This article looks at the importance of nutrition in older people, including causes and treatment of malnutrition
Christine Eberhardie, TD ,MSc, RGN, RNT , FHEA, Cert HSM, is honorary principal lecturer in nursing, Faculty of Health and Social Care Sciences, Kingston University and St George’s Hospital Medical School
Causes of malnutrition
There are many reasons why older people become malnourished. Comprehensive assessments of the individual should identify the specific causes. Nutritional assessment and screening is discussed in a separate article but other factors, which contribute to malnutrition, should be addressed including:
- Bowel function;
- Oral health;
- Respiratory function;
- Cognition and mood.
Identifying small but potentially influential problems can help to prevent malnutrition. The inability to unscrew jars or carry shopping; to walk to the shops because of sore feet or fear of incontinence all contribute to changes in diet which may lead to malnutrition. Other contributing factors may be due to lifestyle changes and life events. Some examples are:
- More sedentary lifestyle following retirement without a change in dietary intake can lead to weight increase.
- The financial implications of living on a reduced income.
- Social isolation which can come from any of the following reasons;
- Loss of local shops
- Inability to drive
- Changes in public transport
- Loss of a partner.
Physical problems may cause malnutrition. Many older adults have ill-fitting dentures and require dental treatment. Failing sight, hearing and smell may increase the older persons risk of storing decaying food and acquiring a gastrointestinal infection when these are consumed.
Normal ageing includes physiological changes such as a less acute sense of taste, a fall in basal metabolic rate, decline in muscle mass and tone, and impaired swallowing. Changes in the small intestine can result in lactose intolerance (McLaren and Crawley, 2000). Older people do not necessarily want large, heavy meals.
Mealtime patterns and environment
The timing and spacing of meals is a very individual experience but for this group of clients’ alterations in them can be very beneficial. For example if the patient has gastro-intestinal reflux a change to having the main meal in the middle of the day and a light snack no less than four hours before going to bed can reduce the risk of regurgitation and aspiration during the night.
The environment in which the patient is served the meal can encourage or dissuade him from eating it. In hospital, the sounds and smells of someone nearby having tracheal suction, a drain changed or using a bedpan can lead to a reduced appetite.
Reducing distractions and sensory stimuli can improve the eating experience for the person with dementia. This includes:
- Minimising the number of patterns and colours on the tablecloth and mats;
- Identifying a specific area for meals to be served;
- No television or radio playing although very restful background music may help (Hotaling 1990);
- Finger foods may be more suitable for the restless agitated patient.
Often the only thing stopping a patient with disability from being independent at mealtimes is the lack of eating or drinking aids. Cutlery with a larger grip, angled or combination cutlery, rubber non slip mats, egg cups with suction pads to attach them to the plate, cups with two handles or padded handled can make a big different to an individual’s independence (Eberhardie, 2005)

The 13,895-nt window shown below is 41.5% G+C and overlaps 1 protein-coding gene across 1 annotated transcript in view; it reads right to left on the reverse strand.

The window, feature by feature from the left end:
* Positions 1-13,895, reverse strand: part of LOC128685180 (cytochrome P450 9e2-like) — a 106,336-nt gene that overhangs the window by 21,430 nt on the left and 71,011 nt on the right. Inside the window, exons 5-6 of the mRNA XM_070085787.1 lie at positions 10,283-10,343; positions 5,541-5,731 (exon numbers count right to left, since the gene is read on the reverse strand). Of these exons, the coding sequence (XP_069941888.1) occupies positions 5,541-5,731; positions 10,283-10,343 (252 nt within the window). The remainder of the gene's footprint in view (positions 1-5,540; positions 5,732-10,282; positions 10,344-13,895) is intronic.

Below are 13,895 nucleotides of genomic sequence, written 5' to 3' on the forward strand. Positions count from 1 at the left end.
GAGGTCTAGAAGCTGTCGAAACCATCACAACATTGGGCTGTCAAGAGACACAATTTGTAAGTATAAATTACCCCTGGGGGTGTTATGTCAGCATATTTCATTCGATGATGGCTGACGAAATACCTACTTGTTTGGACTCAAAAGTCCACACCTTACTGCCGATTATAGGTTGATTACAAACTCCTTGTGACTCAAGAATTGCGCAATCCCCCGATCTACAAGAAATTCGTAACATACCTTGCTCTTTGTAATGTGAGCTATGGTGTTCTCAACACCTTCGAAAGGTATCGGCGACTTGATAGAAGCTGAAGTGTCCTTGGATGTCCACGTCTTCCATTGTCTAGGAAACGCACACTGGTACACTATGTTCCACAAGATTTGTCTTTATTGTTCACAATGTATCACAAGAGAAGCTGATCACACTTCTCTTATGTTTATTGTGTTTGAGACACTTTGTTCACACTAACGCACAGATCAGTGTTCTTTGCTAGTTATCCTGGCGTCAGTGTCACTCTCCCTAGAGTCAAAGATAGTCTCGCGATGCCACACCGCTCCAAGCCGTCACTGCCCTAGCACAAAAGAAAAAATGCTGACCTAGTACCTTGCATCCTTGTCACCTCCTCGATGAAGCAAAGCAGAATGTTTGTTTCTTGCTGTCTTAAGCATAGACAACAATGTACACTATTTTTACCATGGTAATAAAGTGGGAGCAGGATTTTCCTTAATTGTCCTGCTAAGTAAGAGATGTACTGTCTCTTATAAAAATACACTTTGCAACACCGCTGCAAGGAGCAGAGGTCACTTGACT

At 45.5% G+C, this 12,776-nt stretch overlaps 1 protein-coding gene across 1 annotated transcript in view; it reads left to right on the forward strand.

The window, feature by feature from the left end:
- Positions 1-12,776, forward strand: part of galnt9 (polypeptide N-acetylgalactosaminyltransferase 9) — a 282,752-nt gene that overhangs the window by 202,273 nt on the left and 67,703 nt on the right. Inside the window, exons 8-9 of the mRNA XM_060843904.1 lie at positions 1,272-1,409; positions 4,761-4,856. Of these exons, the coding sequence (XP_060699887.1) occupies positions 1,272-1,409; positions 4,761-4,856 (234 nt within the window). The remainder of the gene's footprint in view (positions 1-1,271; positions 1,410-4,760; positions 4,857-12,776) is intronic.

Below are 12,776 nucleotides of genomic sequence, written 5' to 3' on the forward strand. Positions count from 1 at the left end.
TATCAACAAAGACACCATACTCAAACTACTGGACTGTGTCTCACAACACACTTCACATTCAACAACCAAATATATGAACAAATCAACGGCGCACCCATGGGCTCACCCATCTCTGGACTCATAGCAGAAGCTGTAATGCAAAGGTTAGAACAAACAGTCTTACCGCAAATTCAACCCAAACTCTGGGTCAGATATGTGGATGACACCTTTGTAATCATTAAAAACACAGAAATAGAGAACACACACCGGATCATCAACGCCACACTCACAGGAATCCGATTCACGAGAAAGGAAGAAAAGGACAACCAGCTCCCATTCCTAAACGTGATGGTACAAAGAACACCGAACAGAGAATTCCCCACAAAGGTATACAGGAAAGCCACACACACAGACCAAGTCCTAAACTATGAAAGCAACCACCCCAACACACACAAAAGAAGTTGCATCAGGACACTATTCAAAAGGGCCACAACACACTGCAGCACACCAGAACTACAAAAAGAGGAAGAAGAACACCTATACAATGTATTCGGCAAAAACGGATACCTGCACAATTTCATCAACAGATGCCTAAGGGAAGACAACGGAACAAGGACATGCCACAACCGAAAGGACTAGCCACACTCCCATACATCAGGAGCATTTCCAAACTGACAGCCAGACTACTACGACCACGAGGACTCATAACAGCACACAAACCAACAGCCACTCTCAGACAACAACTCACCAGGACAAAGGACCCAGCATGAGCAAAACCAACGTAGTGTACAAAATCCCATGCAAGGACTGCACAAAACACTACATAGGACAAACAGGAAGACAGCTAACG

Nutritional supplements are very popular and come in many forms such as fortified drinks, vitamin and mineral tablets and capsules. It is a key role of the nursing assessment of any patient is to discover what prescribed and over the counter nutritional supplements are being used but especially in older people who may be using a combination of prescribed drugs, over the counter, herbal remedies and nutritional supplements. There may be interactions between some of these that may be harmful for the patient.
Recent research shows how important it is to recognise the effects of non prescribed supplements preoperatively for example, high-dose vitamin E and some other remedies can increase the risk of haemorrhage (Skinner and Rangasami, 2002). Nutritional supplements are coming under greater control from the European Union (Eberhardie, 2007). Whether this legislation will help to reduce the effect of such dangerous cocktails has yet to be seen.
Involving the multiprofessional team
The risk of malnutrition in older people is great but there are many ways in which nurses can help to prevent malnutrition by careful assessment of all the possible factors, which could contribute to it. Some involve the wider healthcare team of speech and language therapist, dietitian, occupational therapist, doctor or dentist. Others can be managed by nurses, for example, rearranging the patient’s daily routine or environment, using domestic aids or helping the individual to make some life changes.
It is essential that nutrition in older people is seen as a therapy and not a social activity.
Eberhardie, C. (2005) Assessment of eating skills and the nutritional process in neurological disability, British Journal of Neuroscience Nursing; 1: 4, 172-176.
Eberhardie, C. (2007) Nutritional supplements and the EU: is anyone happy? Proceedings of the Nutrition Society; 66: 4, 508-511.
Hotaling, D.L. (1990) Adapting the mealtime environment: setting the stage for eating. Dysphagia; 5: 2, 77-83.
McLaren, S., Crawley, H. (2000) Managing Nutritional Risks in Older Adults. Nursing Times Clinical MonographNo 44. London: Emap.
Skinner, C.M., Rangasami, J. (2002) Preoperative use of herbal medicines: a patient survey. British Journal of Anaesthesia; 89: 5, 792-795.
Neno, R. et al (2007) Older People and Mental Health Nursing :A Handbook of Care. Oxford : Blackwell.
Watson, R., Heath, H. (eds) (2005) Older People:Assessment for Health and Social Care. London: Age Concern